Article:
Free walking tours Bordeaux

Bordeaux in March: spring in the heart of France

When spring finally arrives, many of us feel a sense of relief as the weather begins to improve and suggests a getaway, however short. For those looking for a short but magical trip, Bordeaux in March is a wonderful option.

If we had to describe this city in one word, it would be enchanting. It is so full of history, secrets and many tourist attractions that a free tour of Bordeaux is the best way to make sure you don’t miss a single detail.

Why should you visit Bordeaux in March?

Although Bordeaux will always be a great destination at any time of the year, there are a few extra reasons to visit during this time of the year to make your experience a wonderful one. Here are the reasons why you should visit Bordeaux in March.

  • Pleasant climate: Spring comes, so temperatures start to rise gradually. The temperature is quite warm compared to other regions in Europe, centred around 15ºC. You will be able to enjoy more outdoor activities, without having to wear so many coats.
  • Low tourist numbers: Although it is a very popular tourist destination, most travellers arrive between the months of May and October. This means that you won’t find large crowds at this time of year.
  • Low season prices: As mentioned above, Bordeaux in March is still considered low season. You will find very attractive prices for both airline tickets and hotels, especially if you book in advance.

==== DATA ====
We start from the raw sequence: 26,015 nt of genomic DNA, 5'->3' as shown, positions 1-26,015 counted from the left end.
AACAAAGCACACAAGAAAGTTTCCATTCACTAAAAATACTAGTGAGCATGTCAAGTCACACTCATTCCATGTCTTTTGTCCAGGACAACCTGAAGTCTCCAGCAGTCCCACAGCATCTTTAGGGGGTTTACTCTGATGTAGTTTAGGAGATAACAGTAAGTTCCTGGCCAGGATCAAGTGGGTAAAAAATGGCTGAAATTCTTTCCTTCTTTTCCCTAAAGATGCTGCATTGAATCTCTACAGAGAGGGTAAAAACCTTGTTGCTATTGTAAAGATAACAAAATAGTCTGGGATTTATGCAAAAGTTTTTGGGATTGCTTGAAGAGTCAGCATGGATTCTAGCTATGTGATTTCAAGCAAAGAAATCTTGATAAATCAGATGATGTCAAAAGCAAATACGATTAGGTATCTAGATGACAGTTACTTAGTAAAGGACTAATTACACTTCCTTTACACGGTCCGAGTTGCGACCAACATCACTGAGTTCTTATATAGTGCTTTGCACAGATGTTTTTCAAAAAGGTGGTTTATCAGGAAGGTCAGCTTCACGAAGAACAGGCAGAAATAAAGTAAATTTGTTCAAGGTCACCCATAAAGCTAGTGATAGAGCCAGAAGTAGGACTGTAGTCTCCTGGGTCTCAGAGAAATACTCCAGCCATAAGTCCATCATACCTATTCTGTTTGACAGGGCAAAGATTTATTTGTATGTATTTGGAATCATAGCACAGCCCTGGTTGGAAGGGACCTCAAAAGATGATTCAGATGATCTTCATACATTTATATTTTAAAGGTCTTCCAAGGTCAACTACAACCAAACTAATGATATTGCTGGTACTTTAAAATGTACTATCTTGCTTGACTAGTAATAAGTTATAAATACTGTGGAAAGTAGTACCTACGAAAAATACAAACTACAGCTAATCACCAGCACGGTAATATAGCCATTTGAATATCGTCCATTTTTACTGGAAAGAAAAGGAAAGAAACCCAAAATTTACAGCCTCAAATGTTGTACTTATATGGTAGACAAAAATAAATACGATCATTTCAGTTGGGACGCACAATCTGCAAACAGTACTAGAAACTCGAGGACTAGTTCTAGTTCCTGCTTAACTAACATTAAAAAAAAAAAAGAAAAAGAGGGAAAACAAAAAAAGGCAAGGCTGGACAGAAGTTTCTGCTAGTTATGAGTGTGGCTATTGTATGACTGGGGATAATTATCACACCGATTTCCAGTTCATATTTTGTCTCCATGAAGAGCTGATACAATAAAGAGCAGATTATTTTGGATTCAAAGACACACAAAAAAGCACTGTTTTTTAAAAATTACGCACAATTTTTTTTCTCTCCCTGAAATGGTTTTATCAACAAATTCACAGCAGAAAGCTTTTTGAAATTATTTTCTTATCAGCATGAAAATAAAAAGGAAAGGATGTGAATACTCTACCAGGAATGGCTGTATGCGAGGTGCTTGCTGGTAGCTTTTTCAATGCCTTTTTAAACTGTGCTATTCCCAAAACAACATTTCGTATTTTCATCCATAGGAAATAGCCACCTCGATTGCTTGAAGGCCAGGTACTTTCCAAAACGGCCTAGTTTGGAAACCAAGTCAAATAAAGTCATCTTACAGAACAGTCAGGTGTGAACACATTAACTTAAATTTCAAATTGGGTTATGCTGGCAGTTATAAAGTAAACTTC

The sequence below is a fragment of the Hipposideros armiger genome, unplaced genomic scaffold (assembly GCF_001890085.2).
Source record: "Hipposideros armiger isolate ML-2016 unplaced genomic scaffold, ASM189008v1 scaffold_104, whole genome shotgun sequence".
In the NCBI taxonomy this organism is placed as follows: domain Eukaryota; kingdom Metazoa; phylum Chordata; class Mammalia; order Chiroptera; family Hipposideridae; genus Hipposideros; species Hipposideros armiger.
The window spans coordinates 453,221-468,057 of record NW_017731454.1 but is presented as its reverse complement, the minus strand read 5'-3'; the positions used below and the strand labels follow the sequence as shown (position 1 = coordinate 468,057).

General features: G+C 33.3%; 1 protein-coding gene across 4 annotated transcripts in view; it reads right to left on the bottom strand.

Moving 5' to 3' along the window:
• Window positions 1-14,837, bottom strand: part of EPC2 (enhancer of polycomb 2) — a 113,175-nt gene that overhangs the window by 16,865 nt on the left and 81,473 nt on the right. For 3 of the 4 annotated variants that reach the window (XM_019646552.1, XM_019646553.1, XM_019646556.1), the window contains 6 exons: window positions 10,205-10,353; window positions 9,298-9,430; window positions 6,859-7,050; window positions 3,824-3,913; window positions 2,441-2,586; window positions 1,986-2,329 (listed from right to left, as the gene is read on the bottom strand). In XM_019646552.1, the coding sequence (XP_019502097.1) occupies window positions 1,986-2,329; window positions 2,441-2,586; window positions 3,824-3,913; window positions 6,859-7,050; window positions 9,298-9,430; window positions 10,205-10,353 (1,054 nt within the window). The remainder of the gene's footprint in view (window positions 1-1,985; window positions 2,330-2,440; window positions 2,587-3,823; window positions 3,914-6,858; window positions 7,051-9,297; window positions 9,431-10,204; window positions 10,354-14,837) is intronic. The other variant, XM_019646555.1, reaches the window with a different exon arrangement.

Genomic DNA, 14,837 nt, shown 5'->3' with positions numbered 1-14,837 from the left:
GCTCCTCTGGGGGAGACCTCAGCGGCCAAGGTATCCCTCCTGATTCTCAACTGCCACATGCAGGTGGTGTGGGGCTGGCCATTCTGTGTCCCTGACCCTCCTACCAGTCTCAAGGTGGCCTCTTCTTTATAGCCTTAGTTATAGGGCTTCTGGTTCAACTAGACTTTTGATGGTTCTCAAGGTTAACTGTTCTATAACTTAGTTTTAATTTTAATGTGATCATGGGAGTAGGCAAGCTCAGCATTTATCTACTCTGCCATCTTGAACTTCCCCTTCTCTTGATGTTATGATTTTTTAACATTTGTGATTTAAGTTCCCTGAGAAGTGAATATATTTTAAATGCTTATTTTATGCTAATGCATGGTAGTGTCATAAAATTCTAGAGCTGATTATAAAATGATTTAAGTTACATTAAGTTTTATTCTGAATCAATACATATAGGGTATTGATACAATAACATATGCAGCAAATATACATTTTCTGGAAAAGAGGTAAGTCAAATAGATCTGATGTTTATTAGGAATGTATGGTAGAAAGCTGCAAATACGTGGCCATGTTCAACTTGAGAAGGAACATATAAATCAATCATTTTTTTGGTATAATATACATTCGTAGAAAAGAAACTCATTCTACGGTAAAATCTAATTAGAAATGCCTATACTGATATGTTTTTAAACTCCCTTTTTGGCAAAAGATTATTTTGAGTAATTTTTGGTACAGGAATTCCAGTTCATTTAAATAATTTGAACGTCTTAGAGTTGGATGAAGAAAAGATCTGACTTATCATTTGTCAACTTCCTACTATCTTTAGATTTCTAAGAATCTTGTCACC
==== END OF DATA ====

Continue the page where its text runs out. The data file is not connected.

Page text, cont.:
• First tastings: between March and April, the first tastings of last year’s vintage begin to take place in Bordeaux. You will have the chance to experience this first-hand.
  • Many museums to discover: Bordeaux is a city of culture everywhere you look, which means that there are many museums and galleries to discover. In this month there are interesting exhibitions and you will have the advantage of not having to deal with crowds of tourists.

The magic of spring

Officially, spring runs from March to June, so this month has everything to make it the best time to visit Bordeaux. In fact, thanks to the region’s rapidly warming climate, Bordeaux starts to bloom much earlier.

From the first weeks of March you can enjoy parks and gardens bursting with colour. The heads of tulips are among the first to appear, while the blossoming fruit trees take centre stage in the landscape. From the meadows to the roadsides, you can see poppies slowly sprouting.

Traditional yet modern city

In case you didn’t know, Bordeaux has more than 2,000 years of history, which means there is a lot to discover and enjoy here. It combines the tradition of the old with the vibrant modernity of the present, while still retaining its charm.

If this is your first time in the city, here are some ideas for 10 things to do in Bordeaux:

Place de la Bourse and the Mirror of Water

Undoubtedly, the Place de la Bourse is one of the main monuments of Bordeaux. It was built between 1730 and 1775 and is located on the banks of the Garonne River. No matter what time of day or time of year you visit it, you will always find visitors, as it is a favourite place for locals and tourists alike.